A lack of face-to-face interpreters is meaning deaf patients are missing key operations and being informed of serious medical issues – such as a miscarriage – via a tablet computer, the Victoria Derbyshire programme has learned. Many of those affected say they want to be treated as equals by the NHS.
When Jeff Parfitt unexpectedly woke up during a biopsy endoscopy, he wanted an interpreter to explain what was happening.
But there were not any available.
He panicked, pulling the endoscope – a tube with a tiny camera on the end – out of his body.
It was a vital procedure, but it had to be postponed.
Mr Parfitt, who was born deaf, was left shaken.
The hospital where Mr Parfitt is regularly receiving treatment for his lymphoma has started using video interpreters, on a system called Sign Live.
It allows users to pick up a tablet, dial a number and instantly be connected to a video interpreter.
Developers say the video-based BSL Services is “life-changing” and can offer “inclusion, accessibility and equality” to the deaf community.
But some British Sign Language users with serious health conditions say NHS hospitals are using the service in inappropriate situations, and that they are routinely experiencing technical problems – sometimes during serious appointments.
This has been the case for Mr Parfitt in the past, when the system has failed mid-conversation, making him “quite frustrated and angry”.
The 49-year-old says that even if the system was reliable, he would rather communicate with someone in person.
“I can see their body language. I can get that message clearer,” he explains to us via a face-to-face interpreter.
“When you have a flat message [on a tablet], there’s no emotion there.”
Many sign language users prefer to use an interpreter of their choice for a medical appointment – often because they are discussing sensitive information.
The face-to-face interpreter Mr Parfitt previously used, Rebecca Aust, was the one who told him he had cancer – and then helped him pass the news on to his family.
‘State of panic’
In contrast, one sign language user – who wished to remain anonymous – says she was told she had miscarried via a tablet.
“It was the first time I’d ever had an iPad interpreter and I didn’t really understand what was going on,” she says. “I was in such a state of panic.”
Others have contacted us saying they have never been offered a face-to-face or video interpreter and have to rely on family to communicate with doctors – or writing things down on a piece of paper.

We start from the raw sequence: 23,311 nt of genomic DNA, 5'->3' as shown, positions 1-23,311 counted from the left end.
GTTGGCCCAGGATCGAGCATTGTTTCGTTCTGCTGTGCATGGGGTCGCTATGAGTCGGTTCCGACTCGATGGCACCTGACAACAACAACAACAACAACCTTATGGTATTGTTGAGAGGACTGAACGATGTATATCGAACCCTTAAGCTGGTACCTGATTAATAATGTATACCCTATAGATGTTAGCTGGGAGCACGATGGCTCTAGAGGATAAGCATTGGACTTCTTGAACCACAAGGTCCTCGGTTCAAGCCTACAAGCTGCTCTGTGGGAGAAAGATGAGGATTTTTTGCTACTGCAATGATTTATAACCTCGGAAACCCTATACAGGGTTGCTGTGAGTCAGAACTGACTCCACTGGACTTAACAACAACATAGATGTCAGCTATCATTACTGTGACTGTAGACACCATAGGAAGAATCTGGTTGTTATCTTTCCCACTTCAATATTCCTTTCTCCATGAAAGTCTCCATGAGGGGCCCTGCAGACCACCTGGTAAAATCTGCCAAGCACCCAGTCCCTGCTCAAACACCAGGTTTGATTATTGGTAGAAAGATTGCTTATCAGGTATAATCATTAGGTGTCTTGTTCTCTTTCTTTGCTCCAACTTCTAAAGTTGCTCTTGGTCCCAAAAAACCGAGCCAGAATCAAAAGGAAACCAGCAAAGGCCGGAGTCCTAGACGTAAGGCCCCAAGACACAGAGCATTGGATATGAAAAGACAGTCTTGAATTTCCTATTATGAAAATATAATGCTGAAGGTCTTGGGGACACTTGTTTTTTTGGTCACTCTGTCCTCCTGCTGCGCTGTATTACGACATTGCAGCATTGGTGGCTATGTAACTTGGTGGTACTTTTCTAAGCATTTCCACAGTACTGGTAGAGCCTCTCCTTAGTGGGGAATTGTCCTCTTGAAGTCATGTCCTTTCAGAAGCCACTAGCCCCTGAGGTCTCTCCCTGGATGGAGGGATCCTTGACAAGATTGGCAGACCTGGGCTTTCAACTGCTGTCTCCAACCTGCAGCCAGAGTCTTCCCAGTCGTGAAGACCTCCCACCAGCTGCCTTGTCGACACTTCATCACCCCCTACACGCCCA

The British Deaf Association says this can lead to medical terminology and diagnoses being wrongly communicated.
The charity has also dealt with cases where family members have had to tell their deaf loved ones that they are dying.
Some British Sign Language users, however, are in favour of the video interpreters in instances where sensitive or serious news is not being discussed.
Amanda Holland is deaf and works at Derriford Hospital in Plymouth, where Mr Parfitt is a patient.
“It’s much easier now, I have an interpreter there whenever I need one,” she explains.
“I just get the iPad and click on the app. You wait 10 to 15 seconds, and then you are connected with the interpreter.”
Amanda shows us how the app works, but the system breaks. Our flowing conversation is reduced to guesswork and hand gestures.
We dial up again – but are given a different interpreter. And again. And again. Until we eventually get the same one.
Later, it cuts out again.
Sign Live, who develop the platform, say internet speeds in NHS hospitals are often not strong enough for video interpreting services to work properly – and that medical staff must be aware of their constraints.
Creator Joel Kellhofer – who was born deaf – says the technology is not intended to replace face-to-face interpreters, especially in cases where serious information is being divulged.
Charities say the use of video interpreter is symptomatic of the wider problem of a lack of resources for deaf people to live as equals.
But Derriford Hospital’s Claire Jukes says the use of Sign Live is “not a money-saving scheme”.
“It’s about making our services as available as possible so we can maximise the communication that we have with [deaf patients].”
The NHS has not yet responded to a request for comment.
The Department of Health and Social Care said it was “unacceptable if deaf patients are not receiving the support they need to access NHS care”.
It added: “We expect [NHS] trusts to make arrangements to accommodate their needs and we changed the law so that health and care providers are legally required to provide people with a disability or sensory loss with information that they can access and understand.”
‘Wouldn’t be happy’
Charities want change to come fast.
“Deaf people already have a lower life expectancy, much higher likelihood of poor mental health, and are more likely to have higher cholesterol or undiagnosed diabetes,” says James Watson-O’Neill, chief executive of the deaf health charity Sign Health.
“Yet every day, deaf people are struggling to book appointments and communicate with doctors and nurses because they find there is no sign language interpreter. How can that be acceptable?”
Mr Parfitt is also hopeful of change. He believes if those in power were deaf, changes would soon be made to the way they are treated.
“You can just imagine if the world switched places and I became hearing and everyone else became deaf,” he says.
“People wouldn’t be happy.”
Watch the BBC’s Victoria Derbyshire programme on weekdays between 09:00 and 11:00 on BBC Two and the BBC News Channel in the UK.